by Meredith Ramirez from aknittingblog.com
This hat was born on the train on the way to a wedding. I was intending to knit another one of Jared Flood’s Hemlock Ring Blankets, because I knitted it as my wedding present and loved it so much that I wanted one of my own. But I realized when I got ready to cast-on that I had forgotten how to do the invisible cast-on the pattern calls for. So I ended up starting this hat, which has the Feather and Fan pattern from the Hemlock with my own random hat ideas thrown in. It was early February and I was starting to think of spring, and wanted to make a hat I can wear during the transition period. I also like the pairing of the Feather and Fan with a rib because it produces this interesting alternation of curved and flat lines at the brim. Finally, I wanted to make a hat that had three sides so it would look different from the back compared to the front, so the pattern is divided onto three rather than four needles. Best of all, this is a super-quick knit: I started it the day before the wedding and finished it the morning after an entire day of wedding festivities. I even had time to take some pictures with it on before we left.
1 skein (250 g. and 478 yards) of Cascade Ecological Wool in Shade 8018. This is enough for at least three hats.
Note that this gauge is for unstretched fabric.
20 stitches x 26 rows using larger needles for small hat in Feather and Fan pattern
18 stitches x 24 rows using larger needles for medium hat in Feather and Fan pattern
16 stitches x 22 rows using larger needles for large hat in Feather and Fan pattern
1 set of 4 or 5 7 or 9-inch double-pointed needles in each of the following sizes:
US size 8 and 9 (5 and 5.5 mm) for adult size small (19-21.5” circumference)
US size 9 and 10 (5.5 and 6 mm) for adult size medium (21-23.5” circumference)
US size 10 and 10.5 (6 and 6.5 mm) for adult size large (23-25.5” circumference)
or size needed to obtain gauge.
Note: 16” circular needles can be used instead of double-pointed needles until the beginning of Row 42.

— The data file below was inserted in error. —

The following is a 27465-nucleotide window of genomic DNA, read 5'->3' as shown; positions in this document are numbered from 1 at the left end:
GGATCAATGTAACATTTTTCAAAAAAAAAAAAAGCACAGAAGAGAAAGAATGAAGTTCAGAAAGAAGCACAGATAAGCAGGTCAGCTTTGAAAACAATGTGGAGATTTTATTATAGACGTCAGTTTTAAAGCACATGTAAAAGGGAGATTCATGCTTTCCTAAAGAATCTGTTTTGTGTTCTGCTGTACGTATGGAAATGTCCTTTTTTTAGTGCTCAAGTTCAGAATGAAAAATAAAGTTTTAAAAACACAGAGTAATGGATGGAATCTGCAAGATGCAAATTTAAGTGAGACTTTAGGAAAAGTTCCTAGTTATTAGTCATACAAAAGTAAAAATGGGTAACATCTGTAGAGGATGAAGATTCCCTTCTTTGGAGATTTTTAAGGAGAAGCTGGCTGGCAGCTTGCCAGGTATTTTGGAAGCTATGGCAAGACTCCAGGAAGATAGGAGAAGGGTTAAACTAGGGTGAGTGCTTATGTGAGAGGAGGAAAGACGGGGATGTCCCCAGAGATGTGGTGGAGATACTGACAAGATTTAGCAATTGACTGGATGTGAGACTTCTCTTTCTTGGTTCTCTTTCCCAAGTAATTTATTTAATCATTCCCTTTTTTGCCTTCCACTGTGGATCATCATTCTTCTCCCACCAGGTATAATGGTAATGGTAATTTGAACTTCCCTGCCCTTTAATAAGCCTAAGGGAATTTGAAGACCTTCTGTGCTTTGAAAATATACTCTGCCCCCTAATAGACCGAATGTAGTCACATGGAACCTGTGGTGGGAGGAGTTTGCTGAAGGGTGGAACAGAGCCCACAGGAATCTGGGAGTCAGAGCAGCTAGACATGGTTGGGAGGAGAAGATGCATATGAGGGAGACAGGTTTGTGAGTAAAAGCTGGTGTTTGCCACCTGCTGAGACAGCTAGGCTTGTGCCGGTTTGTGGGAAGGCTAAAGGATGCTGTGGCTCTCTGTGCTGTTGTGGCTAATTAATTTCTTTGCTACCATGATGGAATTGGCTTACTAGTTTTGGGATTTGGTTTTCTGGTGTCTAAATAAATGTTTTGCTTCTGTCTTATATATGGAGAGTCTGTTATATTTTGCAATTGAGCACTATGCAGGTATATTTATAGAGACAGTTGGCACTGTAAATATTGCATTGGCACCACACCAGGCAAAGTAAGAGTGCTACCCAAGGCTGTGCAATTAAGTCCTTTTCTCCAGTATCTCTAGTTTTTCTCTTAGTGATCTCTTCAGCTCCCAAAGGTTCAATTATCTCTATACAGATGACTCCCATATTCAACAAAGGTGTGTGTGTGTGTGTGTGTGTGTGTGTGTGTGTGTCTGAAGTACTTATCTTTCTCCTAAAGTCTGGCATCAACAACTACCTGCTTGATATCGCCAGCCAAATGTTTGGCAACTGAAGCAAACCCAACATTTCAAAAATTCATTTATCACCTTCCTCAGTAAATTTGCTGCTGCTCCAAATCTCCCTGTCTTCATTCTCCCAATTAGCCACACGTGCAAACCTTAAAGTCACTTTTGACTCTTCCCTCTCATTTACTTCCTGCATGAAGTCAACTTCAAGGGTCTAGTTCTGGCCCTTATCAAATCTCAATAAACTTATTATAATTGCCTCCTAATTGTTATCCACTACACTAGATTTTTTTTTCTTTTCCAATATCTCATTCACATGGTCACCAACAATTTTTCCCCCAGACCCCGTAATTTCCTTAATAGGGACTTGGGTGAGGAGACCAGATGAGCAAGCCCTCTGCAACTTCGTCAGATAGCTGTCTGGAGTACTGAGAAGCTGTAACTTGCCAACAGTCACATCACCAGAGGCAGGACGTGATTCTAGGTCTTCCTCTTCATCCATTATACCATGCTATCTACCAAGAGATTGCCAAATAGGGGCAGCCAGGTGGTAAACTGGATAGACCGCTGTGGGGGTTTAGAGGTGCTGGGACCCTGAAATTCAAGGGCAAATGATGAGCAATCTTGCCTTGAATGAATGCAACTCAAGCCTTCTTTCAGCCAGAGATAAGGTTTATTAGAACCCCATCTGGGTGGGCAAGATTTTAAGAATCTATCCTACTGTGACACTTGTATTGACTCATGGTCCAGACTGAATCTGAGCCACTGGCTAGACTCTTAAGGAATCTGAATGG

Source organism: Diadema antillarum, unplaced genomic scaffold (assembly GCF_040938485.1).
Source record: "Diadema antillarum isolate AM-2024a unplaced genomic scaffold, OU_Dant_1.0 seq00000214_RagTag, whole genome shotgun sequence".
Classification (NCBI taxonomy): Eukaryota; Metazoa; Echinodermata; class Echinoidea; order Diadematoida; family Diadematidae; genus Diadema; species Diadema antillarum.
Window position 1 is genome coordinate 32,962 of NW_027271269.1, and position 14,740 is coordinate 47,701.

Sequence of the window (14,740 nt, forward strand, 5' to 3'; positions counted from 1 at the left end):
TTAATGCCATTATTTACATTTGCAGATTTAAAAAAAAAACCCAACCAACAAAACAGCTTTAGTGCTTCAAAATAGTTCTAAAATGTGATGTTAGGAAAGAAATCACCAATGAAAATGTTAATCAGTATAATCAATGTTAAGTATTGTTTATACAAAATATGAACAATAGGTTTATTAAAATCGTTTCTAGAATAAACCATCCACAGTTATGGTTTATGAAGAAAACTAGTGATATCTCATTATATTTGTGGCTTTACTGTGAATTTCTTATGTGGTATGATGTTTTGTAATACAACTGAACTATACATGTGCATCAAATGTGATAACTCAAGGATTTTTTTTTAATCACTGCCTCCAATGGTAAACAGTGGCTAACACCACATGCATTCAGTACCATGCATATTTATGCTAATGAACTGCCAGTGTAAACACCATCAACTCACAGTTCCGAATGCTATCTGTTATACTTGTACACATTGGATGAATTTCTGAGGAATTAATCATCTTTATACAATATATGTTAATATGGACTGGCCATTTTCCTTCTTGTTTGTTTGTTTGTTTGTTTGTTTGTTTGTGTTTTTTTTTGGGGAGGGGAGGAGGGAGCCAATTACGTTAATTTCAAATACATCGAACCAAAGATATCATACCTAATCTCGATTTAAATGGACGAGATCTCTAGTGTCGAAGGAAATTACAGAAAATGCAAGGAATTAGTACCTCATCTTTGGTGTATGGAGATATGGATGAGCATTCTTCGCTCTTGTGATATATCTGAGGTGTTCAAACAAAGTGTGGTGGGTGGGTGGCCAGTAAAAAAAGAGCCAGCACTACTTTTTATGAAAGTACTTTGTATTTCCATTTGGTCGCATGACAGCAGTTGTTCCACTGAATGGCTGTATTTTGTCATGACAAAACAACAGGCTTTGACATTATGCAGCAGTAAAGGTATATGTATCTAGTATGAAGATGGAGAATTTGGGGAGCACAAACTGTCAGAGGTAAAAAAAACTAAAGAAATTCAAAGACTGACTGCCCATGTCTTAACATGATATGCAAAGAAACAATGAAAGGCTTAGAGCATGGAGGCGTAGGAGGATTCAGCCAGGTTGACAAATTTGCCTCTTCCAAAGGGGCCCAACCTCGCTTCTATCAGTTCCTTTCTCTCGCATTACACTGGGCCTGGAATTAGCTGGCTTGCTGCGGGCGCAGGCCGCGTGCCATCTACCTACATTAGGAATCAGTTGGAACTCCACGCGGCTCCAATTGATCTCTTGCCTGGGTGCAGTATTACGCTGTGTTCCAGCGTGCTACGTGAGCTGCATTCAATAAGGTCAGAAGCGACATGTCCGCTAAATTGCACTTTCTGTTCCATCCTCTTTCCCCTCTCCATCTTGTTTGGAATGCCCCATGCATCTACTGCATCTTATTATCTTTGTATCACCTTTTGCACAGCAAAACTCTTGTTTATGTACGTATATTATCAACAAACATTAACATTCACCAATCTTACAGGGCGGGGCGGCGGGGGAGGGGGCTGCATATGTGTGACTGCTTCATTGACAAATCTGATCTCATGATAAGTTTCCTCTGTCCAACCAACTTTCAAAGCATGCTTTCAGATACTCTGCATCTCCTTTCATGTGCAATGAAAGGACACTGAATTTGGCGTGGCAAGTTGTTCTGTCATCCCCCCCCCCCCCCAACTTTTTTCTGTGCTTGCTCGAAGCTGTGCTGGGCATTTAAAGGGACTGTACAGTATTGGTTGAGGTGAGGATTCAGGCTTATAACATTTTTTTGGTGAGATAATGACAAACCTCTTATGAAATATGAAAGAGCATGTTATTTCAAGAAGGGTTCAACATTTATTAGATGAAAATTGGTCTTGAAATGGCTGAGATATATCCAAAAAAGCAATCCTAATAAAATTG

Tapestry needle for weaving in ends.
k2tog: knit 2 together
Rib / Feather & Fan Pattern
Row 1: p1, (k1,p1) twice, k2tog 3 times, (yo, k1) 6 times, k2tog 3 times. Repeat twice more.
Row 2-4: p1, (k1, p1) twice, k18. Repeat twice more.
Note: This pattern gets modified for the decrease rows near top of hat. Please follow the instructions accordingly.
Using long-tail cast-on or your preferred method, CO 69 stitches and divide onto three of the smaller dpn’s (23 stitches on each needle). Join, taking care not to twist yarn.
Row 1-8: k entire row.
Row 9: Switch to larger needles and k entire row.
Row 10: k entire row
Row 11: p 1 row
Row 12-13: Knit last two rows of Rib / Feather and Fan Pattern.
Row 14-41: Knit Rib / Feather and Fan Pattern seven times, or to desired length.
Row 42: p1, k2tog, p2tog, k2tog 4 times, (yo, k1) twice, k2tog 4 times. Repeat twice more. (45 stitches)
Row 43-45: p1, k1, p1, k12. Repeat twice more.
Row 46: p1, k1, p1, k2tog 3 times, yo, k2tog 3 times. Repeat twice more. (30 stitches)
Row 47-49: p1, k1, p1, k7. Repeat twice more.
Row 50: p2tog, k2tog 4 times. Repeat twice more (15 stitches)
Row 51-52: p1, k4. Repeat twice more.
Row 53: p1, k2tog twice. Repeat twice more. (9 stitches)
Break yarn, leaving a 12” tail. Tie the end of the yarn to a tapestry needle, pull it through remaining stitches once, and then through the hole at the top of the hat. Keep pulling until the hole closes. Weave in all ends. Block to desired measurements. Note that the lace pattern relaxes after blocking so the hat will seem too short prior to blocking. If you would like to customize according to your own measurements, make sure to measure using your blocked gauge swatch rather than by how the hat measures while you’re knitting.
Now you have a Friend of Hemlock Hat. It’s especially cute if you have a Hemlock Ring Blanket to go with it!
This pattern is protected under a Creative Commons Attribution-Non-Commercial-Share-Alike License. Pattern may be redistributed but not resold without the author’s permission. Please attribute the author if the pattern is reused or adapted. For more information, visit www.creativecommons.org.